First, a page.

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Thursday, January 19, 2012

What is a Quality Manager?

We have started our Certificate Course for 2012 and we have a very active and interested group.  Participants come from a number of countries around the world and with a variety of experiences and expertise.  Some are relatively new technologists and others very experienced.  Most work in medical laboratories while others work in Quality Partner organizations.  Everyone seems to be engaged.  In many respects it is the perfect group.  

In the first week we start off with a lot of reading and focus on the big issue which is what are the skills that distinguish a laboratory quality manager.  Throughout the next 20 weeks we get more focused on detail, but it is always valuable to set the goal at the very beginning.

So the Week 1 assignment is, having had the opportunity to read background materials including two classics (Deming and Crosby) and combine that with their own experience and expertise to answer the question "What should be the essential responsibilities and authorities of a medical laboratory quality manager?”.

What you see, aside from the predominance of Quality and manager are some the key words oversee, responsible, implementation, management, audits, monitor, compliance, and education.  Lots of others positives in smaller text as well: team, performance, improvement and understand.  


So all and all I think the group is starting with a pretty solid view of the uniformity and diversity that constitutes being a Quality Manager.


 Usually we get a bit of a slow start, but this time we had a strong response from most participants.  Some of the responses tend to be very task oriented, others more principles based.  It is in the aggregate that the best composite picture comes out.  And that brings us back to optimising adult education. 

As mentioned before adult learners have specific needs of focus and concrete information.  Adult learners tend to be visual learners more than text learners because reading tends to take a lot of time and time in adult learners is always at a premium.  As a generalization, adult education is about short and sweet, focused, and visual.  More often it is about reinforcement as opposed to new knowledge.  That is why tools like crosswords and word-search tend to work well.  And that is also why word clouds work so well.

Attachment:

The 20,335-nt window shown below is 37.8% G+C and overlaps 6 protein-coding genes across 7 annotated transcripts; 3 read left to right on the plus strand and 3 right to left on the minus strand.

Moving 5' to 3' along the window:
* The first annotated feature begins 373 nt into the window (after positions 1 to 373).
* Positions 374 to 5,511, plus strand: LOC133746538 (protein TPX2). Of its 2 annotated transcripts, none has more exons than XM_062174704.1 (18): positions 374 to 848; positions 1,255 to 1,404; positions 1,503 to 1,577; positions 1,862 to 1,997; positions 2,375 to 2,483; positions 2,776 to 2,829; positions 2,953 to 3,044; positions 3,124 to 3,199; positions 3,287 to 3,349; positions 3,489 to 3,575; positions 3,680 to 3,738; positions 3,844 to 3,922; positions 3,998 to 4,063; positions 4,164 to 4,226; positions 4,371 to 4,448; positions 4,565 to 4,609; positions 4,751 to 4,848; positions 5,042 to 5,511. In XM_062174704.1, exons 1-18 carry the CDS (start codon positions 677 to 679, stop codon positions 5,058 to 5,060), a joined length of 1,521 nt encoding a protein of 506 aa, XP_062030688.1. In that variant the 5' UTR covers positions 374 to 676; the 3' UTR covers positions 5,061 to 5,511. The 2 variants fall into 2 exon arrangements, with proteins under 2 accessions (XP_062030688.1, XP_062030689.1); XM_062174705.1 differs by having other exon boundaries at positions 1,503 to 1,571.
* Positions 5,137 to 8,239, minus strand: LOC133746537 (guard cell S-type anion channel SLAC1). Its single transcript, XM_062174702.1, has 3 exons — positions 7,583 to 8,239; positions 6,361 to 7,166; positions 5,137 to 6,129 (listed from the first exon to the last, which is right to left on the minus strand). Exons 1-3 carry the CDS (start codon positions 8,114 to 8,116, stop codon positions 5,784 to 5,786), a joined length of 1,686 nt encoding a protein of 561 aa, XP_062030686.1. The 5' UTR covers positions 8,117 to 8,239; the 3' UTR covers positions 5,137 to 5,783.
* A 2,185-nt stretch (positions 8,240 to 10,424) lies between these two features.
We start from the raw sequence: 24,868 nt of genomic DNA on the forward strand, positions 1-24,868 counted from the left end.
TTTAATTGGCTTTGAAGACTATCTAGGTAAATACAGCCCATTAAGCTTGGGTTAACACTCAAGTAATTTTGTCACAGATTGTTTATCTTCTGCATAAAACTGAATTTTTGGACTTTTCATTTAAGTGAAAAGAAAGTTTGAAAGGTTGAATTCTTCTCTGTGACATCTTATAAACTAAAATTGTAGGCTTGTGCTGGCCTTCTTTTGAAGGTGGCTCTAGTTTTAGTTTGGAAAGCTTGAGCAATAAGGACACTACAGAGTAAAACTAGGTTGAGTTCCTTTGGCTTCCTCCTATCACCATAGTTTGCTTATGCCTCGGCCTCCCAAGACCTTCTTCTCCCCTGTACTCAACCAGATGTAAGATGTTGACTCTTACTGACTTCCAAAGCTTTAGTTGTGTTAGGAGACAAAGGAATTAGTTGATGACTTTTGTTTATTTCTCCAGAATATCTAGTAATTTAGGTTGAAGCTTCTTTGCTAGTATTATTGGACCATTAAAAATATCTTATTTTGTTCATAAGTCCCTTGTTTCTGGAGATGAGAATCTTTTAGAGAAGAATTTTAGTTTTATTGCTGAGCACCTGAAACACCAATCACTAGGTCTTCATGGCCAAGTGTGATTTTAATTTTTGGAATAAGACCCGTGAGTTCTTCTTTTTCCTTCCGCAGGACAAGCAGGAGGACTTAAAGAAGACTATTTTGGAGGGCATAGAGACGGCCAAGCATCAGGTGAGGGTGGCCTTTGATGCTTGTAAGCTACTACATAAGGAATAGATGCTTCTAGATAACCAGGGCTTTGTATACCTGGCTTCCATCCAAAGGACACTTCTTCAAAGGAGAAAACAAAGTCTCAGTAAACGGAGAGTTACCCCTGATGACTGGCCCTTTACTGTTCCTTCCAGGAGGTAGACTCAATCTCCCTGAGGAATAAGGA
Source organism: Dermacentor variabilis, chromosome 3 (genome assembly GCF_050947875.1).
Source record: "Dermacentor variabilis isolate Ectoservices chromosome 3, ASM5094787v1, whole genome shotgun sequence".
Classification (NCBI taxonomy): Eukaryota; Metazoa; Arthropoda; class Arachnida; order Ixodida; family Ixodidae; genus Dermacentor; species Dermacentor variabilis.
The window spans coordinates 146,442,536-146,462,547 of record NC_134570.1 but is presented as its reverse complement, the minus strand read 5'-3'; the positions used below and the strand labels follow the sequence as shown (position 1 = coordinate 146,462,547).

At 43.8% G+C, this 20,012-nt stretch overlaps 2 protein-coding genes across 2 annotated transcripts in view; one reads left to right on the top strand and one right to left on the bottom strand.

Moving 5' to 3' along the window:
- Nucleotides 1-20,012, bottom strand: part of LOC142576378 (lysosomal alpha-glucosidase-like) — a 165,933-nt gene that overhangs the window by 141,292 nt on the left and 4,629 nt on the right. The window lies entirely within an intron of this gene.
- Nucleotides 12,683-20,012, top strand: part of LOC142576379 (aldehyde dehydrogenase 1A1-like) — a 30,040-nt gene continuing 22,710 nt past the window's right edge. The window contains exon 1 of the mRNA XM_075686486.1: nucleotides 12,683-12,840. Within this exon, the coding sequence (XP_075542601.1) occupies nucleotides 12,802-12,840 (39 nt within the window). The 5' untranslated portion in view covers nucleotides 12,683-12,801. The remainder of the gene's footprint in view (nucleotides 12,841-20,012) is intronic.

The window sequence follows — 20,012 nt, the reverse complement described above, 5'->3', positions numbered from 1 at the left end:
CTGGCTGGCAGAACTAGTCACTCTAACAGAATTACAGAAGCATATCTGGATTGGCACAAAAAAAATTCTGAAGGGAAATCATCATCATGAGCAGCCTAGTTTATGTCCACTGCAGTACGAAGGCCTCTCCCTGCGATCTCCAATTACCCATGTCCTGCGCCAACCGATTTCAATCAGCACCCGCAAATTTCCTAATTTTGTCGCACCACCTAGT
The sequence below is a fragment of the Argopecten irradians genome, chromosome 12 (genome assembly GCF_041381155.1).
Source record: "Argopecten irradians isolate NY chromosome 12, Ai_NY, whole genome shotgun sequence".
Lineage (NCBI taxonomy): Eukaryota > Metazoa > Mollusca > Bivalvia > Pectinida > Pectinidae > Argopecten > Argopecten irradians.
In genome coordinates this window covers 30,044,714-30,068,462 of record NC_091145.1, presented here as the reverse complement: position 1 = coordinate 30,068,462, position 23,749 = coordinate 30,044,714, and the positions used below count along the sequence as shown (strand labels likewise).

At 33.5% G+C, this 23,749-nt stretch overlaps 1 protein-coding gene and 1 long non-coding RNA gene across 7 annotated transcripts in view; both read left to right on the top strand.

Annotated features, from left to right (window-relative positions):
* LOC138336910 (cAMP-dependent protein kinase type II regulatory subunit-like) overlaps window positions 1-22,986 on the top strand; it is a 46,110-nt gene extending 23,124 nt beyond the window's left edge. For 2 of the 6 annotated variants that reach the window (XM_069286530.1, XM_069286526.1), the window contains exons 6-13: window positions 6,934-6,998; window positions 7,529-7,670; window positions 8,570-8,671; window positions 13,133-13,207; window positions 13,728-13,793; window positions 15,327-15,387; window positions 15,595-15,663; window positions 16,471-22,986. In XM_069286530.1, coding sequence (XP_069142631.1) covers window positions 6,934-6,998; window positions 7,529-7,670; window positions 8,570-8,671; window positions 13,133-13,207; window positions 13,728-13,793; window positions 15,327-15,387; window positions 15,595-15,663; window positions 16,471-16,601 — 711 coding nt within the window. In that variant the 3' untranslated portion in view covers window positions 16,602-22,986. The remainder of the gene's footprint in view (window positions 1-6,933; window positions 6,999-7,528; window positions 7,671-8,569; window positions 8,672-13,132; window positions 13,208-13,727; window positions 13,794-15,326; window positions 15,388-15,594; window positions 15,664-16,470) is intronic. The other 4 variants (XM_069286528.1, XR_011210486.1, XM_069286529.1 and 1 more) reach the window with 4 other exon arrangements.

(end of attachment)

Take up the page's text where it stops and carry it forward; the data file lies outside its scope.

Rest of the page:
Going back to the 1450’s Gutenberg bibles were visual art.  The message was enhanced through artistry.  Some of it is beautiful, some of it is hokey (see below)
And as long as there have been students and pencils text books we have doodled our way through school making graphic designs out of words.  Sign of boredom? Maybe; but also visual reinforcement of key ideas.  Think about logos. 



Computer word clouds generated by on-line software were first  designed about 5 years ago by Jonathan Feinberg (www.wordle.com).  They are in a sense an extension of a logo creating software in that they create a text message gestalt where the visual sum is greater than all the individual parts.  The graphic shape provides meaning and to some degree, insight.

While I suspect word clouds were designed more for fun and artistry, they do serve a purpose in education as well, recognizing at they can be over-used and lose there impact.  They are after all, a pretty simple  tool for placement and reinforcement of common words found in lists and text.  

That being said, in many respects I think they are as valuable to a Quality Manager for expressing complex ideas as are flow diagrams. 

Different purpose, but similar impact. 

At the end of the year we will repeat the exercise and compare the two pictures.

PS: wordle is  free and available on-line.

3 comments:

  1. I have encountered a quality manager in a laboratory in VA. The primary role is to administrate the standards on which the lab operates on.

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  2. Yes I agree that some laboratories see the primary role as being the standards administrator.
    I personally see that as very narrow and limiting. An the people that participate in the program do as well.

    Quality Managers have much to offer in terms of savings in cost or poor quality, building the culture of quality and monitoring for error.

    While adminstrating for standards is important the other aspects are equally (if not more) important.

    M

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